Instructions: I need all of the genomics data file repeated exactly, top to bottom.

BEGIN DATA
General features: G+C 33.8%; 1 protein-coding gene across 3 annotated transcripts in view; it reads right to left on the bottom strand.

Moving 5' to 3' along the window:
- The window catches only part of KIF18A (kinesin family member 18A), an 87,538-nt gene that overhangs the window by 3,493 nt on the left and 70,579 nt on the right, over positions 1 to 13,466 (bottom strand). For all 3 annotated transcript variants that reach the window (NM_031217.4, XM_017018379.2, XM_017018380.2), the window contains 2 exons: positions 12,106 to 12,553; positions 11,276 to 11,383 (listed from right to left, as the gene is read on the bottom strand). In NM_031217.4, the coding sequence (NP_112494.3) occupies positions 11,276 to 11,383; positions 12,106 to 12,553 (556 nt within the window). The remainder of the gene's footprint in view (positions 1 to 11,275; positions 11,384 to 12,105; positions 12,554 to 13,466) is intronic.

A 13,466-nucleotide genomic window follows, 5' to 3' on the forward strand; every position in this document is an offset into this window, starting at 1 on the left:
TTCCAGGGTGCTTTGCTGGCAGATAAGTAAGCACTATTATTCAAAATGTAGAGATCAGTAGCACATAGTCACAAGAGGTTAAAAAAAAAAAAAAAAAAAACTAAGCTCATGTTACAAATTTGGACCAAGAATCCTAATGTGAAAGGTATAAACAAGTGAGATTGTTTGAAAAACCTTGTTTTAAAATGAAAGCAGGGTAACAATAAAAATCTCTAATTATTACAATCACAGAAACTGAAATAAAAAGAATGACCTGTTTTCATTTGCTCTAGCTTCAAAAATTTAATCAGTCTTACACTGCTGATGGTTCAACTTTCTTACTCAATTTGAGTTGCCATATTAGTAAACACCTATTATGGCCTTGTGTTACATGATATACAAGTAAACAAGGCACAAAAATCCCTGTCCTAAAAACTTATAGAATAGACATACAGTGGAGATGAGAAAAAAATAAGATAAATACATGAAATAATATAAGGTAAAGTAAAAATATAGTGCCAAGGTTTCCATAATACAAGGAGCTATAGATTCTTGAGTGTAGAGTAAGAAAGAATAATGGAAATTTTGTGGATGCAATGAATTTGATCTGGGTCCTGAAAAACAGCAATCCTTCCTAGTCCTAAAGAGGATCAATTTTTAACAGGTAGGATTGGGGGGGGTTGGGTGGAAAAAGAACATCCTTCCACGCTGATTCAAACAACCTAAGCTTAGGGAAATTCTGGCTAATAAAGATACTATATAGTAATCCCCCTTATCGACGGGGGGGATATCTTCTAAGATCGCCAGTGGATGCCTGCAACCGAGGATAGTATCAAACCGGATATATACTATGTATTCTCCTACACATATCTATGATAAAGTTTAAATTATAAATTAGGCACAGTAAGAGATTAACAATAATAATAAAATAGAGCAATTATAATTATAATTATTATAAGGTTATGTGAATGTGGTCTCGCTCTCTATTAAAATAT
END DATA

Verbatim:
General features: G+C 33.8%; 1 protein-coding gene across 3 annotated transcripts in view; it reads right to left on the bottom strand.

Moving 5' to 3' along the window:
- The window catches only part of KIF18A (kinesin family member 18A), an 87,538-nt gene that overhangs the window by 3,493 nt on the left and 70,579 nt on the right, over positions 1 to 13,466 (bottom strand). For all 3 annotated transcript variants that reach the window (NM_031217.4, XM_017018379.2, XM_017018380.2), the window contains 2 exons: positions 12,106 to 12,553; positions 11,276 to 11,383 (listed from right to left, as the gene is read on the bottom strand). In NM_031217.4, the coding sequence (NP_112494.3) occupies positions 11,276 to 11,383; positions 12,106 to 12,553 (556 nt within the window). The remainder of the gene's footprint in view (positions 1 to 11,275; positions 11,384 to 12,105; positions 12,554 to 13,466) is intronic.

A 13,466-nucleotide genomic window follows, 5' to 3' on the forward strand; every position in this document is an offset into this window, starting at 1 on the left:
TTCCAGGGTGCTTTGCTGGCAGATAAGTAAGCACTATTATTCAAAATGTAGAGATCAGTAGCACATAGTCACAAGAGGTTAAAAAAAAAAAAAAAAAAAACTAAGCTCATGTTACAAATTTGGACCAAGAATCCTAATGTGAAAGGTATAAACAAGTGAGATTGTTTGAAAAACCTTGTTTTAAAATGAAAGCAGGGTAACAATAAAAATCTCTAATTATTACAATCACAGAAACTGAAATAAAAAGAATGACCTGTTTTCATTTGCTCTAGCTTCAAAAATTTAATCAGTCTTACACTGCTGATGGTTCAACTTTCTTACTCAATTTGAGTTGCCATATTAGTAAACACCTATTATGGCCTTGTGTTACATGATATACAAGTAAACAAGGCACAAAAATCCCTGTCCTAAAAACTTATAGAATAGACATACAGTGGAGATGAGAAAAAAATAAGATAAATACATGAAATAATATAAGGTAAAGTAAAAATATAGTGCCAAGGTTTCCATAATACAAGGAGCTATAGATTCTTGAGTGTAGAGTAAGAAAGAATAATGGAAATTTTGTGGATGCAATGAATTTGATCTGGGTCCTGAAAAACAGCAATCCTTCCTAGTCCTAAAGAGGATCAATTTTTAACAGGTAGGATTGGGGGGGGTTGGGTGGAAAAAGAACATCCTTCCACGCTGATTCAAACAACCTAAGCTTAGGGAAATTCTGGCTAATAAAGATACTATATAGTAATCCCCCTTATCGACGGGGGGGATATCTTCTAAGATCGCCAGTGGATGCCTGCAACCGAGGATAGTATCAAACCGGATATATACTATGTATTCTCCTACACATATCTATGATAAAGTTTAAATTATAAATTAGGCACAGTAAGAGATTAACAATAATAATAAAATAGAGCAATTATAATTATAATTATTATAAGGTTATGTGAATGTGGTCTCGCTCTCTATTAAAATAT